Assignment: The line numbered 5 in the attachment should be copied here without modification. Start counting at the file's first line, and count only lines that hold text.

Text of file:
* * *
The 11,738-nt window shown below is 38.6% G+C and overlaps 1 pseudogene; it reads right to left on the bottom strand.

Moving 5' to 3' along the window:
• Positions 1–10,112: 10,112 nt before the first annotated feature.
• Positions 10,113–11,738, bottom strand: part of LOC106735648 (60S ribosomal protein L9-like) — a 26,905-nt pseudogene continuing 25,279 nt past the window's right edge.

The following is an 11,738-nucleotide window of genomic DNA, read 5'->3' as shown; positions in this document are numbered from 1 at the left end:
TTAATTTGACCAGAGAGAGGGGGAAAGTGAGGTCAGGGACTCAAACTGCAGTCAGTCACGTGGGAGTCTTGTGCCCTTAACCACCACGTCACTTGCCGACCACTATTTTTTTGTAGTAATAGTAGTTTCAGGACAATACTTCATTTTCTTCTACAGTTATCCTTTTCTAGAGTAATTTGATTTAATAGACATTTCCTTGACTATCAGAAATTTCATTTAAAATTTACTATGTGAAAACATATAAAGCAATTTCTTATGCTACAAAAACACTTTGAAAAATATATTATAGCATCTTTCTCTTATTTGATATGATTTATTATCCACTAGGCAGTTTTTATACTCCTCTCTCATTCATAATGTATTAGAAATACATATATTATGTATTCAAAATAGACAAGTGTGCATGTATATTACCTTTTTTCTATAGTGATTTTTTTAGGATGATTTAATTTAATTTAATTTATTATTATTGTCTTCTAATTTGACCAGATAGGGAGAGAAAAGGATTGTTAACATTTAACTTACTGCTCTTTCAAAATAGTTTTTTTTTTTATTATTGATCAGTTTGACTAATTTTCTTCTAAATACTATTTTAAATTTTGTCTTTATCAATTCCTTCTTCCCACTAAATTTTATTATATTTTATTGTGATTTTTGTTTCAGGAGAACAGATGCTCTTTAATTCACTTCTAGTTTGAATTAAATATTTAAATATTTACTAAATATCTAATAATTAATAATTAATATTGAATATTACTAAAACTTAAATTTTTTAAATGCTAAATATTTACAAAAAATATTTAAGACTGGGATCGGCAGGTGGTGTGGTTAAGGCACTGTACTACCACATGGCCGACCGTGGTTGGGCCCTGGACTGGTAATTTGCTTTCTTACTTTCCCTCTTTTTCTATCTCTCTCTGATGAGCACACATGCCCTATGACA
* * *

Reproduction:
The following is an 11,738-nucleotide window of genomic DNA, read 5'->3' as shown; positions in this document are numbered from 1 at the left end: